Two Japanese tassel ferns, Polystichum polyblepharum and P. tripteron

Japan is home to a number of Polystichum species, but two dominate in southern Japan’s forests, P. polyblepharum and P. tripteron.  The former is common at low elevations here in Fukuoka, belying its preference for the warmer parts of Asia, while the latter is a straggler to Japan’s southern forests, more suited to the cold temperate woodlands of northern Asia.

Polystichum polyblepharum is an evergreen fern with a short creeping rhizome that sometimes forms a small trunk. The frond is twice pinnate, growing up to 100 cm long.  They grow in a rosette forming a near perfect circle.  The pinnules are boot shaped and have slightly toothed margins with a pointed tip.  The round sori are in rows along the costa.  The thick, fleshy stipe is covered in large cinnamon brown scales and accounts for about one quarter the length of the frond. The unfurling croziers hang down at their tips, giving them a drooping, tassel-like shape typical of this genus. While this fern can create offsets from the rhizome, the plant is more commonly seen growing as a  single rosette of fronds.

Polystichcum polyblepharum croziers
The emerging croziers of Polystichcum polyblepharum grow all at once in early spring.

In Japan it is widespread from Honshu and southward.  It is also found in South Korea, and the warmer parts of China.  In the Fukuoka area it is found in moist woodlands from near sea-level to over a 1000 meters. This is one of the most commonly seen woodland ferns in Fukuoka and indeed much of the warmer parts of Japan.  One of its most distinguishing characteristics are the large cinnamon colored scales that cover the stipe and rachis.  They are particularly noticeable when the croziers just emerge.

The half grown fronds hang down as they elongate, giving this fern its English common name, the tassel fern.  The overall visual impression of this species is very pleasant since it forms perfectly circular rosettes of fronds up to 2 meters across in vigorous specimens, but more commonly half that size.

Polystichcum polyblepharum half grown frond
The half grown frond of Polystichcum polyblepharum dangles downward which earned it the name “tassel fern”.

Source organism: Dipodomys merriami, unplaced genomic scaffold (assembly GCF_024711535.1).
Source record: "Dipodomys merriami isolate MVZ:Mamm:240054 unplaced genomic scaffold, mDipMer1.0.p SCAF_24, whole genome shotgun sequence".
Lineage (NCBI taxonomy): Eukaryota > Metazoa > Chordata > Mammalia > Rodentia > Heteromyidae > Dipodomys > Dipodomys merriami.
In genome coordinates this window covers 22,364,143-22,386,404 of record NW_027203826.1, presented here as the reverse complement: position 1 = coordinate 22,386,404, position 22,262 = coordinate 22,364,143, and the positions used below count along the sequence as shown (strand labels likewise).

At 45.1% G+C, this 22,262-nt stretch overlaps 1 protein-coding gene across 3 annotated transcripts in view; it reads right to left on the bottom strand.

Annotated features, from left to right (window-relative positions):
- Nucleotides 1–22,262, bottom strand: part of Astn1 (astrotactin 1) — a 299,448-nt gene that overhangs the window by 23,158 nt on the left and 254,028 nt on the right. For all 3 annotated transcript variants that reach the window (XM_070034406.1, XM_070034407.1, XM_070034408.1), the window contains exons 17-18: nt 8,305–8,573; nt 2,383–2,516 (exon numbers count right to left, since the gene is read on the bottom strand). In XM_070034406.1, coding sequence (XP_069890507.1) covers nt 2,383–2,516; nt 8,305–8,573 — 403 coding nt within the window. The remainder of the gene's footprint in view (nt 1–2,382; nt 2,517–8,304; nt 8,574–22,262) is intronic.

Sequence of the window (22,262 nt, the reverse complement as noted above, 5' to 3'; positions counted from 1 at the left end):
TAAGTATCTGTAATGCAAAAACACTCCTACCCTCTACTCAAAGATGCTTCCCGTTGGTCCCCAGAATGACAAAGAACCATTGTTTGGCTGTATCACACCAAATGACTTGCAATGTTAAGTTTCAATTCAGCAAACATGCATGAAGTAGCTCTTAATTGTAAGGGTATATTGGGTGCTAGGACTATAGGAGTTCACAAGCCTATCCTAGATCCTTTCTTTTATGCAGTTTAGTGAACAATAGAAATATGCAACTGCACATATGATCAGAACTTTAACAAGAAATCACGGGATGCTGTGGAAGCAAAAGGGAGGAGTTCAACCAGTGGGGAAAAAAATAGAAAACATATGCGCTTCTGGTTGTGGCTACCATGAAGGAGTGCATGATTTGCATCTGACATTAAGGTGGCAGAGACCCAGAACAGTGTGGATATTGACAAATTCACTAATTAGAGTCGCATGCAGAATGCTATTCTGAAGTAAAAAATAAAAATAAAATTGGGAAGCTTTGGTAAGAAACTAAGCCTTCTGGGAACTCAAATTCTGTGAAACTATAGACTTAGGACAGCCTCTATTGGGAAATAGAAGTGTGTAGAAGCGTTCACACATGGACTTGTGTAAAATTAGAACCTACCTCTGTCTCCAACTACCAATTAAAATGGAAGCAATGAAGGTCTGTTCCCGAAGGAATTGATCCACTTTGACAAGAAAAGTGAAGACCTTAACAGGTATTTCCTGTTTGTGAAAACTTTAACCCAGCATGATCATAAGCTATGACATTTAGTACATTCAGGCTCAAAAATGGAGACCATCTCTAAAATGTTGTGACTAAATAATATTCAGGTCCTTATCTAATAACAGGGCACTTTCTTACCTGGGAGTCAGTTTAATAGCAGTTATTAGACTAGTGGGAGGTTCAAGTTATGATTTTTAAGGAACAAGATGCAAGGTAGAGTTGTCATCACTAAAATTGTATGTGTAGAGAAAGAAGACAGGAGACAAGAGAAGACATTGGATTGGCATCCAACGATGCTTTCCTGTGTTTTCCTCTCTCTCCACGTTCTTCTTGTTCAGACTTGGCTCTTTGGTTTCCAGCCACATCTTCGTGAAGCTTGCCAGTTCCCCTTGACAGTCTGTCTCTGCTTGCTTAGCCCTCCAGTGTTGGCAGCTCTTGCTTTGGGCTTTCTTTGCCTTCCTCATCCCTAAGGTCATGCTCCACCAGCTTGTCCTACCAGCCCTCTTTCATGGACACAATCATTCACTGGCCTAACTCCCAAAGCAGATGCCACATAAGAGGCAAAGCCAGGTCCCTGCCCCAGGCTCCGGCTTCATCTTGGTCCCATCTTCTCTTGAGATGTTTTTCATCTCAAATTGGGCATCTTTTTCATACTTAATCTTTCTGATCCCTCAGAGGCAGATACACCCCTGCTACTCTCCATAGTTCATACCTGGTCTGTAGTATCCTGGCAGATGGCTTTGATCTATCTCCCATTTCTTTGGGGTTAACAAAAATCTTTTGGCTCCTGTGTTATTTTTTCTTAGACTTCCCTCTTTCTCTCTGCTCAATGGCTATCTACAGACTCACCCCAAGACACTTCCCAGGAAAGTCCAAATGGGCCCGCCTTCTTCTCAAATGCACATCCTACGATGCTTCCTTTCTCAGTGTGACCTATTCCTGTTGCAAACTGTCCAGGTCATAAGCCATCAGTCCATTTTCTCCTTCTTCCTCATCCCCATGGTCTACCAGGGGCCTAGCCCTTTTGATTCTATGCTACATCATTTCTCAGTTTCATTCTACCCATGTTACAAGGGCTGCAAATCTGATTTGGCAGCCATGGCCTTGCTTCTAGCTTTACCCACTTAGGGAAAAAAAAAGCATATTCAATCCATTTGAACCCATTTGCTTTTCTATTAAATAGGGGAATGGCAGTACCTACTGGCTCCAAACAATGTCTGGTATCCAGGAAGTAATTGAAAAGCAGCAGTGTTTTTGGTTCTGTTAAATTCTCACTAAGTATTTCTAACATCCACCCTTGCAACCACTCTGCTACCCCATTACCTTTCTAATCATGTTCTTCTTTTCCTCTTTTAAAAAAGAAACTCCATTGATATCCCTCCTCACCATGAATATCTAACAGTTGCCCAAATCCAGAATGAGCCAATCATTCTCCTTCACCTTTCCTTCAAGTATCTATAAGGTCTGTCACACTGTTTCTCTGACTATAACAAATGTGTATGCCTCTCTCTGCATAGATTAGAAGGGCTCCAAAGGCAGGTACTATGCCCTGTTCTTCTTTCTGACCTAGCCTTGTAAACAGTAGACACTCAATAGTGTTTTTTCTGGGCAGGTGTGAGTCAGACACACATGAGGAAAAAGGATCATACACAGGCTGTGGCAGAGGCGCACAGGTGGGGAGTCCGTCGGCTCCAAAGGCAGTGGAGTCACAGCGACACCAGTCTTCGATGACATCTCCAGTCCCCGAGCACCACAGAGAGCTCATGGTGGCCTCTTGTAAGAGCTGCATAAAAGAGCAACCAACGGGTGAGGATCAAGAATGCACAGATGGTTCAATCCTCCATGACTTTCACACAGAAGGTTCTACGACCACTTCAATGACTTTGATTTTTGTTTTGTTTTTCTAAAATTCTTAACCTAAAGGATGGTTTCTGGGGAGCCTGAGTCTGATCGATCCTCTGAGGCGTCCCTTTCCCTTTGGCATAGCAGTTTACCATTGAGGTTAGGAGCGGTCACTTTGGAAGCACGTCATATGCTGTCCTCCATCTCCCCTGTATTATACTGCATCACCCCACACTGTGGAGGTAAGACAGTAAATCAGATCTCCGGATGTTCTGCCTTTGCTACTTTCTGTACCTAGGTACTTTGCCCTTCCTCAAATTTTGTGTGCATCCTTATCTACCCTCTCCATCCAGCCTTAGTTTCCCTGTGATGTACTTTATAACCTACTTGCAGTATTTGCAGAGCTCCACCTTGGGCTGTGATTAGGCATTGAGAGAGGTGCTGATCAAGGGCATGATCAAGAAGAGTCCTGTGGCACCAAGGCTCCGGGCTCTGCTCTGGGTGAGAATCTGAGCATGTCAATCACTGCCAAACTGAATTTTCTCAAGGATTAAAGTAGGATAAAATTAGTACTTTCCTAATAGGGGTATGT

The upper surface of the pinnae are a beautiful,  glossy green that gives off a bluish sheen.  A multitude of white hairy scales cover the lower pinnae surfaces and give the plant its Latin name, polyblepharum, meaning “many eyelashes”, however they are not easily seen by the naked eye.

In truth there are a number of near look alike species from this genus, and to tell them apart you have to closely examine their scales and pinnae.  If that weren’t bad enough, members of this genus hybridize readily, thus compounding identification.  I have decided to avoid all that and simply lump them all under this species.  A lazy approach, but one has to be careful how time is spent in life!

Polystichum tripteron plant
The trident shaped fronds of Polystichum tripteron grow in a whorl that is almost a perfect circle.

Nearly as common, but more confined to higher elevations on Kyushu is P. tripteron.  It too is evergreen with a short creeping rhizome, however it is a much smaller species.  The fronds are unique in that they have three pinnae;  a basal pair and a much longer apical pinna (perhaps 4 times longer than the basal pair), thus forming a cross or trident shape.  Each pinna is divided once again and the total frond length is between 25-60 cm long.  The fronds grow in whorl such that they sometimes form a perfect circle with the smaller basal pinnae pair making an odd inner circular pattern.  The pinnules are sickle or boot shaped and have toothed margins.  The round sori are in long rows along the costa.  The stipe is covered in dark brown scales and accounts for about one third the length of the frond.  The unfurling croziers hang down at their tips, in a tassel-like manner (certainly one of the easiest ways to identify a Polystichum). This is a clumping fern and often creates offsets from the rhizome.

Polystichum tripteron new croziers
In early spring Polystichum tripteron grows its new fronds all at once. Here you can see the half grown fronds in the typical hanging down “tassel” position.

P. tripteron is widespread on all the mainland Japanese islands, and also eastern Siberia, northeast China, and Korea.  Locally it is a fern of moist valleys, especially near streams and on seepage slopes, preferring the cooler mid to high elevations, 500-1000 meters.